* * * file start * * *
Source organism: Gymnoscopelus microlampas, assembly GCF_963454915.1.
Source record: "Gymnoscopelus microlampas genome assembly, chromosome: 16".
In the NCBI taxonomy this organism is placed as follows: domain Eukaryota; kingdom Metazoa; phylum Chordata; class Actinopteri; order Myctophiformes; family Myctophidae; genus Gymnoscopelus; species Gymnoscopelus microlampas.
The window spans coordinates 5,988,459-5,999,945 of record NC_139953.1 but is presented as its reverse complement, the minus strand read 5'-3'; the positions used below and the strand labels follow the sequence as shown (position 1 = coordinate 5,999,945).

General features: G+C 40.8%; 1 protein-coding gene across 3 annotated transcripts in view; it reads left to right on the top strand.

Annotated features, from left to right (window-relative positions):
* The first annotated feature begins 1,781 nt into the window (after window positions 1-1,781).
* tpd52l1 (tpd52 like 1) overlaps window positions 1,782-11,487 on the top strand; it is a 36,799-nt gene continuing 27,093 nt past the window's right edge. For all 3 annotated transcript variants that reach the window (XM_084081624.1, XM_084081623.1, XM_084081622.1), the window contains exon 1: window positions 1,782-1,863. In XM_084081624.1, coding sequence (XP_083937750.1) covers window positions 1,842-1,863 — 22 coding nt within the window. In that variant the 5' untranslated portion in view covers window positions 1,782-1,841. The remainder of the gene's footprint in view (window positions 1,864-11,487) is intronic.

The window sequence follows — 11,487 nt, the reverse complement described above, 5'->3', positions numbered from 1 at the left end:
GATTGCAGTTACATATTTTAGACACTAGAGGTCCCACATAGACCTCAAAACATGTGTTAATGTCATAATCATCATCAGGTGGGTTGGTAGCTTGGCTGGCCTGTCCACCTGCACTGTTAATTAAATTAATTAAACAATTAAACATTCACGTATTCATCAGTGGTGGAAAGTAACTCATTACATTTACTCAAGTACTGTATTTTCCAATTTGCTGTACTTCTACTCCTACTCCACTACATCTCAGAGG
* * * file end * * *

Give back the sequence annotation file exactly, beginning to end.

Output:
Source organism: Gymnoscopelus microlampas, assembly GCF_963454915.1.
Source record: "Gymnoscopelus microlampas genome assembly, chromosome: 16".
In the NCBI taxonomy this organism is placed as follows: domain Eukaryota; kingdom Metazoa; phylum Chordata; class Actinopteri; order Myctophiformes; family Myctophidae; genus Gymnoscopelus; species Gymnoscopelus microlampas.
The window spans coordinates 5,988,459-5,999,945 of record NC_139953.1 but is presented as its reverse complement, the minus strand read 5'-3'; the positions used below and the strand labels follow the sequence as shown (position 1 = coordinate 5,999,945).

General features: G+C 40.8%; 1 protein-coding gene across 3 annotated transcripts in view; it reads left to right on the top strand.

Annotated features, from left to right (window-relative positions):
* The first annotated feature begins 1,781 nt into the window (after window positions 1-1,781).
* tpd52l1 (tpd52 like 1) overlaps window positions 1,782-11,487 on the top strand; it is a 36,799-nt gene continuing 27,093 nt past the window's right edge. For all 3 annotated transcript variants that reach the window (XM_084081624.1, XM_084081623.1, XM_084081622.1), the window contains exon 1: window positions 1,782-1,863. In XM_084081624.1, coding sequence (XP_083937750.1) covers window positions 1,842-1,863 — 22 coding nt within the window. In that variant the 5' untranslated portion in view covers window positions 1,782-1,841. The remainder of the gene's footprint in view (window positions 1,864-11,487) is intronic.

The window sequence follows — 11,487 nt, the reverse complement described above, 5'->3', positions numbered from 1 at the left end:
GATTGCAGTTACATATTTTAGACACTAGAGGTCCCACATAGACCTCAAAACATGTGTTAATGTCATAATCATCATCAGGTGGGTTGGTAGCTTGGCTGGCCTGTCCACCTGCACTGTTAATTAAATTAATTAAACAATTAAACATTCACGTATTCATCAGTGGTGGAAAGTAACTCATTACATTTACTCAAGTACTGTATTTTCCAATTTGCTGTACTTCTACTCCTACTCCACTACATCTCAGAGG